Woods, who practiced briefly Tuesday morning before heavy rain chased the golfers from the course before 11 a.m., said he planned to play a nine-hole practice round on Wednesday. Woods also played nine practice holes on Sunday and Monday, the second time with Fred Couples and Justin Thomas. Woods was limping more noticeably on Monday than on Sunday. He walked up the many hills slowly with his gait slightly more inhibited.

Couples, a longtime friend and a frequent practice-round companion of Woods’ for more than a decade, agreed with Woods that the sloping, uneven contours of Augusta National would most likely present the biggest challenge to Woods.

“It is about the walking,” Couples said. “It’s brutal to walk, and to go do that after what he’s gone through — whatever it was, 14 months ago — and to be playing today?

“You can always be in pain, right. He’s kind of a tough guy. He’s never going to let you know he’s in pain.”

Overall, Couples was impressed with how Woods played.

“He looked phenomenal,” Couples said. “He drove it really, really well, like a machine. His irons were good. He’s Tiger Woods, so of course, he knows how to putt. He’s just unreal. If he cannot overdo it. If he just doesn’t get too amped up, which is easier said than done.

“But if he can walk around here in 72 holes, he’ll contend. He’s too good.”

On Tuesday, Woods praised the surgeons, physical therapists and other specialists who have helped bring about his recovery, which he said would be tested daily during the tournament.

“How am I going to get all the swelling out and recover for the next day?” he asked. “It’s just a matter of what my body’s able to do the next day and the recovery. We push it and try to recover the best we possibly can that night and see how it is the next morning.”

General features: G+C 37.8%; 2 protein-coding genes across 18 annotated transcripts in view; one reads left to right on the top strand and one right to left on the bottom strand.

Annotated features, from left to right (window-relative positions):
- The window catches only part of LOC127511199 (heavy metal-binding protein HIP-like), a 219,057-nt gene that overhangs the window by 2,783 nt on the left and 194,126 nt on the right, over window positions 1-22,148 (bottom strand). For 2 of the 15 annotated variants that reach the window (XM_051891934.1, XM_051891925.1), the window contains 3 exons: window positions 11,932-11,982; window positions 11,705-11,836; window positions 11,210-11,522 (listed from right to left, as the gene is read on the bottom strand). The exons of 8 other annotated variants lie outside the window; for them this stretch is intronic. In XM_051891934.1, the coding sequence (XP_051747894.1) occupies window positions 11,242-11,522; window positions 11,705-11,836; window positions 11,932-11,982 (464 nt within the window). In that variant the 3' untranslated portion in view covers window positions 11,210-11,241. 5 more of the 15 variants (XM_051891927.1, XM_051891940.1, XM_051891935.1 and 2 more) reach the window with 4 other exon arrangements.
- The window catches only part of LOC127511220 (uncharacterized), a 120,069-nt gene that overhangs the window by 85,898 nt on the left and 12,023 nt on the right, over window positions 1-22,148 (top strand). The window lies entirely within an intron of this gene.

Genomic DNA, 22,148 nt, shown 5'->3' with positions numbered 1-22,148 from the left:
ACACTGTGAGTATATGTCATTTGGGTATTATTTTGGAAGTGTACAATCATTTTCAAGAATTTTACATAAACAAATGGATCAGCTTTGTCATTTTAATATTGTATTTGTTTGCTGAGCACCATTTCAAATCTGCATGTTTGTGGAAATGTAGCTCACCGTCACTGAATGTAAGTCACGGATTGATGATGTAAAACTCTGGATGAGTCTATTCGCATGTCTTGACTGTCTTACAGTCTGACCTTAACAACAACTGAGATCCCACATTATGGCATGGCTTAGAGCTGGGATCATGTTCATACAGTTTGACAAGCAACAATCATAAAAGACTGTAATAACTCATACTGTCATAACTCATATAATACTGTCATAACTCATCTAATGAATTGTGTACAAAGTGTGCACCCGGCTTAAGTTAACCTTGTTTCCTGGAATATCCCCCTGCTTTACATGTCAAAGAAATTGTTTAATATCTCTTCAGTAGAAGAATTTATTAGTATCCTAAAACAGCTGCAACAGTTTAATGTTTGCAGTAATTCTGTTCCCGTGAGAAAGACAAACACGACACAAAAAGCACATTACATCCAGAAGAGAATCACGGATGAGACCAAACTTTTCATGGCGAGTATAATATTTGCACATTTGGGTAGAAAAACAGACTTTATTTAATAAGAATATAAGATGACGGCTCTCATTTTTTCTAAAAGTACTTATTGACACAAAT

Woods added: “It gets agonizing and teasing because of simple things that I would normally just go do now take a couple hours here and a couple hours there to prep and then wind down.”

At the same time, when asked to summarize his last 14 months in a few words, Woods said he was “thankful.”

“To finally get out of that where I wasn’t in a wheelchair or crutches,” he continued, “and walking and still had more surgeries ahead of me, to then say that I was going to be here playing and talking to you guys again, it would have been very unlikely.”

Woods, who won his first Masters title 25 years ago, in 1997, has carefully managed expectations — of the golf world and, perhaps, of his own — for a return to the PGA Tour at several points since the crash.

Woods’ last appearance in a PGA Tour sanctioned event was at the 2020 Masters, which was played in November rather than April because of the pandemic. At that event, Woods struggled and finished tied for 38th. But the 2019 Masters, his first major tournament victory in 11 years, makes any challenge — even competing in this year’s Masters — seem possible.

After undergoing multiple back and knee surgeries, Woods was not considered a serious contender that year, yet through the final round he played his best golf, birdieing three of the final six holes to win his fifth Masters title.

It is difficult to imagine there could be a sixth for Woods in the coming days at Augusta National, given the severity of his injuries and the challenges he will encounter on the course, but Woods has proved in the past, many times over, that he is hard to bet against.